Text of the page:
The art of appreciation


February 6, 2023

Can you be truly passionate about something if that passion isn’t articulated? No, we would argue, but there is a condition. The articulation can’t be in the form of didacticism. Perhaps the purest form of passion is the expression of an opinion that comes with a welcome invitation to start a debate and listen, truly attend, to views given in return.

As an art gallery we find ourselves drawn to a range of interests that provoke genuine and fervent reaction. Where dedicated craftsmanship in the process brings about artistry in the end product and admiration in the hands of its recipient. Acknowledging all the while that someone else may, and is very much entitled, to disagree and occupy that space in their heart with an alternative.

The beauty of art is in the conversations it prompts (photo by Carlé & Moss)

Perhaps one reason why an exploration of whisky makes sense to us is that there's a similarity of pace when it comes to appreciating art. Yes you can down a dram in one, and there are highly consumable forms of art too, but there's so much more to be had from savouring. Trying, thinking and tasting again in an echo of the act of looking, considering and seeing again a piece of art.

Our individual palettes are unique in just the same way as our aesthetic sensibilities differ but the range of approaches when stimulating them is universally accessible. We can choose to play it safe with trusted knowns, take comfort in that feeling of enjoyment, or challenge ourselves, make things a little uncomfortable initially, but kick start the desire/reward response on an altogether higher plain.

Photo by Vianney Cahen on Unsplash

“It’s fine to say you don’t like something,” reveals whisky expert James Welton who we welcomed to ArtÓ for our inaugural Burns Night whisky tasting. “It isn’t negative, it just means that those flavours aren’t for you. Instead it opens up new paths to new flavours you're sure to love. So, the next time you're at a tasting, think differently and look for the door to your next favourite flavour.”

“It’s a positive and empowering act to challenge preconceived ideas,” he adds. “Whiskies and wines from accepted regions usually deliver flavours you might expect, though they can still surprise and delight, however it’s taking a step sideways which can truly exhilarate. Who would have thought Starward, a whisky from Melbourne, Australia, could amaze and delight?”

It's impossible not to try a whisky with a name like Left-Field (single malt Australian whisky by Starward)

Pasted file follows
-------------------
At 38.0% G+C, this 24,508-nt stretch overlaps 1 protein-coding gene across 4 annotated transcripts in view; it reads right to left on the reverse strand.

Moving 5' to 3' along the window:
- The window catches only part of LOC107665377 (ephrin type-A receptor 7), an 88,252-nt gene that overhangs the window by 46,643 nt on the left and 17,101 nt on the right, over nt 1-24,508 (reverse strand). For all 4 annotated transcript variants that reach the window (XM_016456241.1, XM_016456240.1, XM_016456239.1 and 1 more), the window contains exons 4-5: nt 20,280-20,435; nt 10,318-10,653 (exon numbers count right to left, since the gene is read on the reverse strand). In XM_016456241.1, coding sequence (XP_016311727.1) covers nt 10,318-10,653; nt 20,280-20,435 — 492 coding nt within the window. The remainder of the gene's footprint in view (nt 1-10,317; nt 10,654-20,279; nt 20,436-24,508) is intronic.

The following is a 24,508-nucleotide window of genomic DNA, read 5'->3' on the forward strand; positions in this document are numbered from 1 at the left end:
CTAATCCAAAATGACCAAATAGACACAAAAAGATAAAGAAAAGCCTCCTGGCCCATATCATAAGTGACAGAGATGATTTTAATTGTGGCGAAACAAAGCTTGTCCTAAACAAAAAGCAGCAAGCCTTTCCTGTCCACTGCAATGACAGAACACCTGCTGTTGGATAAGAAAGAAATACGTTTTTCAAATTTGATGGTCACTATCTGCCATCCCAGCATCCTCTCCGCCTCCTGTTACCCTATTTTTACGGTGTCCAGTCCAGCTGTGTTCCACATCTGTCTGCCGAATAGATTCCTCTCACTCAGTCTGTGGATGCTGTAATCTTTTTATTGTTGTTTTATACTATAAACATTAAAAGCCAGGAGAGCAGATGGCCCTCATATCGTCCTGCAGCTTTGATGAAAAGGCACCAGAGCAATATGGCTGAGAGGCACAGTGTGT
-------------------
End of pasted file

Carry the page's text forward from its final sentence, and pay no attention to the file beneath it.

Welton’s odyssey through malts and casks was an exercise in opening minds, not teaching. Perhaps the reason for this is that despite his credentials, Welton places himself on a par with his fellow tasters, introducing rather than explaining each whisky and allowing personal interpretation to season the mood where others might seek to lecture.

Observing him in action is to capture someone himself in the act of watching. Taking the non-intrusive approach and judging when the room is ready for the gentle hand of input rather than leading from the front. Engaging in conversations with individuals or small groups and being receptive to feedback which informs and augments his own knowledge in a spirit of democracy.

An avid traveller, Welton is also an advocate for the impact of circumstances. “The company of friends, the music playing as you enjoy that magic tipple, and the environment around you will seep into your memory,” he enthuses. We couldn’t agree more. To experience a whisky tasting in an art gallery, and one where every piece of art is chosen with feeling, is perhaps the perfect marriage of stimuli.

Camden Lock, original acrylic on canvas by Scottish artist Colin Brown (photo by Carlé & Moss)

“Few experiences in life engage all the senses, but tasting an extraordinary wine or whisky certainly falls into that category,” continues Welton. At ArtÓ the full sensory journey matters to us. Our setting incorporates fragrance and greenery. We invite you to encounter art with a soothing or refreshing drink in your hands, to sit down on a warm sheepskin rug and to listen to uplifting music as your eyes wander.

Most of all we invite visitors to engage in conversation, share opinions, find common ground as well as opposing views and learn something in the divergence. Our inaugural whisky tasting couldn’t have been a more logical extension of this attitude and we look forward to more events at ArtÓ where the art of appreciation is explored in the round.

With thanks to whisky expert James Welton

Whiskies tasted:

Old Pulteney 12 Year Old

Cragganmore 12 Year Old

Macallan 12 Year Old

Starward Left-Field Single Malt

Cotswolds Founder's Choice

Laphroaig Four Oak

Whisky expert James Welton (left) with whisky tasters at ArtÓ


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